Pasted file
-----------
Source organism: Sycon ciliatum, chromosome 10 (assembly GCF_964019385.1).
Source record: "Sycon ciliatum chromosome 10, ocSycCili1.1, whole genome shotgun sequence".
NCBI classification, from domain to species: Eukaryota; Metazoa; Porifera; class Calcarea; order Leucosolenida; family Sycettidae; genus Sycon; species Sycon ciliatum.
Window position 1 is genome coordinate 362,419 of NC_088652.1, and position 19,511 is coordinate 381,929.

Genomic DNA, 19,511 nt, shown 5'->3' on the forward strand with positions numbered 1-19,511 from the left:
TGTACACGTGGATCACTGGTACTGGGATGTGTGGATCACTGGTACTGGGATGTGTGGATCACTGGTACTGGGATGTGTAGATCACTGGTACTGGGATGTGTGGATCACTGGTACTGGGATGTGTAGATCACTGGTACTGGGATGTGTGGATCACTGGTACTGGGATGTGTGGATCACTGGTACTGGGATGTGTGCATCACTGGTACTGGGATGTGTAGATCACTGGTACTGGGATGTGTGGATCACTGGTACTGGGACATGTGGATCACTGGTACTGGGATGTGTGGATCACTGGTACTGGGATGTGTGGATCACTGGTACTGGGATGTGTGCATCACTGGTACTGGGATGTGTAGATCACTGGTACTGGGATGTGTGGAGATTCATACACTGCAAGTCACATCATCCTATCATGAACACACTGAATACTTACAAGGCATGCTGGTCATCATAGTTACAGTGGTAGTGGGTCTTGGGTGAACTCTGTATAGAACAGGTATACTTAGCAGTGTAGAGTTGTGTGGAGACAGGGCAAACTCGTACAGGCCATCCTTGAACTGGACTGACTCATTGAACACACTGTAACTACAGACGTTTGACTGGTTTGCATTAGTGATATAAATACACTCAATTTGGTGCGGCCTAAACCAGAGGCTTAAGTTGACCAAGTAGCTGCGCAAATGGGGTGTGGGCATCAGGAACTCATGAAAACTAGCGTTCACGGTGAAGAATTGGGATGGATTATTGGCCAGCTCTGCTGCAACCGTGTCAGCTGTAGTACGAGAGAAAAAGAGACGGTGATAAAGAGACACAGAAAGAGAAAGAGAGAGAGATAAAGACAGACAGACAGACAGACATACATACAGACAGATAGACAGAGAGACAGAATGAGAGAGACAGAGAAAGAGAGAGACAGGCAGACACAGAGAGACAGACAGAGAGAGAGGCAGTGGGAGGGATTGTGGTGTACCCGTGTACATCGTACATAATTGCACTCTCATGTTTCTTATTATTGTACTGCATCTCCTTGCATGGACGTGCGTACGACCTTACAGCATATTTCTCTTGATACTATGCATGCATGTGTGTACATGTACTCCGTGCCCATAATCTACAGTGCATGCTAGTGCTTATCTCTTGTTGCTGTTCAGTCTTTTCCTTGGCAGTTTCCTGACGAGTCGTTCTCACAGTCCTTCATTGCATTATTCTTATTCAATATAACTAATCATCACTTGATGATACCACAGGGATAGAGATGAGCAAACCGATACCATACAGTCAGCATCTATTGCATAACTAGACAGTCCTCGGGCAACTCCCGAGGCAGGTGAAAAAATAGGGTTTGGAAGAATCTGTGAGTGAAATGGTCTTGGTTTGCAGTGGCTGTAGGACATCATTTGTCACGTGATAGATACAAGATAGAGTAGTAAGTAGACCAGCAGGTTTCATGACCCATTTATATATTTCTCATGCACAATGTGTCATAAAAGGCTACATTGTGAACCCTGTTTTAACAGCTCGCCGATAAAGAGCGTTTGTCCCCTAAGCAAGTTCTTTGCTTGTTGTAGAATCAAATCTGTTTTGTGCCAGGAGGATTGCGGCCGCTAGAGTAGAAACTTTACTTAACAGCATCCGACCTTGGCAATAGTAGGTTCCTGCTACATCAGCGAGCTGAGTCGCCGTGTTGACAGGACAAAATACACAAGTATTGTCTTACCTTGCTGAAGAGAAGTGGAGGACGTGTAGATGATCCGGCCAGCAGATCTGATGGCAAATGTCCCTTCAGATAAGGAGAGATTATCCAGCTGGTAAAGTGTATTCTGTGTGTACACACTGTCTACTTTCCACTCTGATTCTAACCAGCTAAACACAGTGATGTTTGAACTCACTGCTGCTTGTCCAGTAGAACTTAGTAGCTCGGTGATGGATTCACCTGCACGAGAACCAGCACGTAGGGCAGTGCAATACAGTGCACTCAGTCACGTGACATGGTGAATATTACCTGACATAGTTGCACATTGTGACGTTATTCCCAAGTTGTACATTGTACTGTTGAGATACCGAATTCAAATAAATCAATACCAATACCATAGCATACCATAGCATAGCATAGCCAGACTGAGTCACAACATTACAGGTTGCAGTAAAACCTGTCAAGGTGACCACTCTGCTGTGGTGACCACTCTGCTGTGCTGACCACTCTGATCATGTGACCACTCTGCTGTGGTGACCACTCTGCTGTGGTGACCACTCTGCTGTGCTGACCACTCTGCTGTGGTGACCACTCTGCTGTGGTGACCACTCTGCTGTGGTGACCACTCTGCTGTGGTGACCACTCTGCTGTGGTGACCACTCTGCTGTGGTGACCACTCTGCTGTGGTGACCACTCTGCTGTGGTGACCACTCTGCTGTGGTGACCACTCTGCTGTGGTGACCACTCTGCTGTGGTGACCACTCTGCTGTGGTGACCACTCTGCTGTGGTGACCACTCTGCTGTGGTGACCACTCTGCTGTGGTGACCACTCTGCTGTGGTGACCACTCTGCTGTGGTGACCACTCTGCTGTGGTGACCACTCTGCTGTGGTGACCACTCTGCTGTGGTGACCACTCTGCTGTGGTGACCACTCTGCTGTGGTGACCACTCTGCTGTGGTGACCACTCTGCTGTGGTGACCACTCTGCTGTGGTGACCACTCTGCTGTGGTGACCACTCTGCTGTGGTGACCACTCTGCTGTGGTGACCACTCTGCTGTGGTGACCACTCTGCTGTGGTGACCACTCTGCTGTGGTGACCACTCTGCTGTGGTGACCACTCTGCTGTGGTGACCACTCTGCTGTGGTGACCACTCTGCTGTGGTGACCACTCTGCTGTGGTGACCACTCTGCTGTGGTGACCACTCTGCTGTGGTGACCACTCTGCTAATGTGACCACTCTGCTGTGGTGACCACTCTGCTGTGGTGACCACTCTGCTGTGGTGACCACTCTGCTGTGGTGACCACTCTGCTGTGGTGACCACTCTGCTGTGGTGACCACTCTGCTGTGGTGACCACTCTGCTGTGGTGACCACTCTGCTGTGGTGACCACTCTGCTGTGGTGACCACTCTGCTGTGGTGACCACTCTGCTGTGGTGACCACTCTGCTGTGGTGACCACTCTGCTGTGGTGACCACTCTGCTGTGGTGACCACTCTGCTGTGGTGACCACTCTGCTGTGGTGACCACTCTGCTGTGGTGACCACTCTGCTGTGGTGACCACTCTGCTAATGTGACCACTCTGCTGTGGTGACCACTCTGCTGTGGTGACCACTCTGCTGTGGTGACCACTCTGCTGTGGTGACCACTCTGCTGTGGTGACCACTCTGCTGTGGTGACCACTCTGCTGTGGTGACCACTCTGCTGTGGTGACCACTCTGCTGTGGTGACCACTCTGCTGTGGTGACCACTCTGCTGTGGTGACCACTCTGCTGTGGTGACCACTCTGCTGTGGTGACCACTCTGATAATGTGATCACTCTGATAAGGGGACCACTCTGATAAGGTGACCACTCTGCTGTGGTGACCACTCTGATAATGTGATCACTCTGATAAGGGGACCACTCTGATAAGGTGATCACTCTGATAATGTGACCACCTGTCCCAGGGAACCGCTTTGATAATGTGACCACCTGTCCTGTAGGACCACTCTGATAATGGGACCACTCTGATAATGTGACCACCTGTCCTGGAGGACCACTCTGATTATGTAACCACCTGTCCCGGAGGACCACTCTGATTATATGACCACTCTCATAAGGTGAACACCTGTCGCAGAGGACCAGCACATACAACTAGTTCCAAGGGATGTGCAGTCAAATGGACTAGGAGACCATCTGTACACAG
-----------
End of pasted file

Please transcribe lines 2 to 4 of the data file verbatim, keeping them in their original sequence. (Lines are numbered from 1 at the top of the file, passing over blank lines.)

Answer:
Source record: "Sycon ciliatum chromosome 10, ocSycCili1.1, whole genome shotgun sequence".
NCBI classification, from domain to species: Eukaryota; Metazoa; Porifera; class Calcarea; order Leucosolenida; family Sycettidae; genus Sycon; species Sycon ciliatum.
Window position 1 is genome coordinate 362,419 of NC_088652.1, and position 19,511 is coordinate 381,929.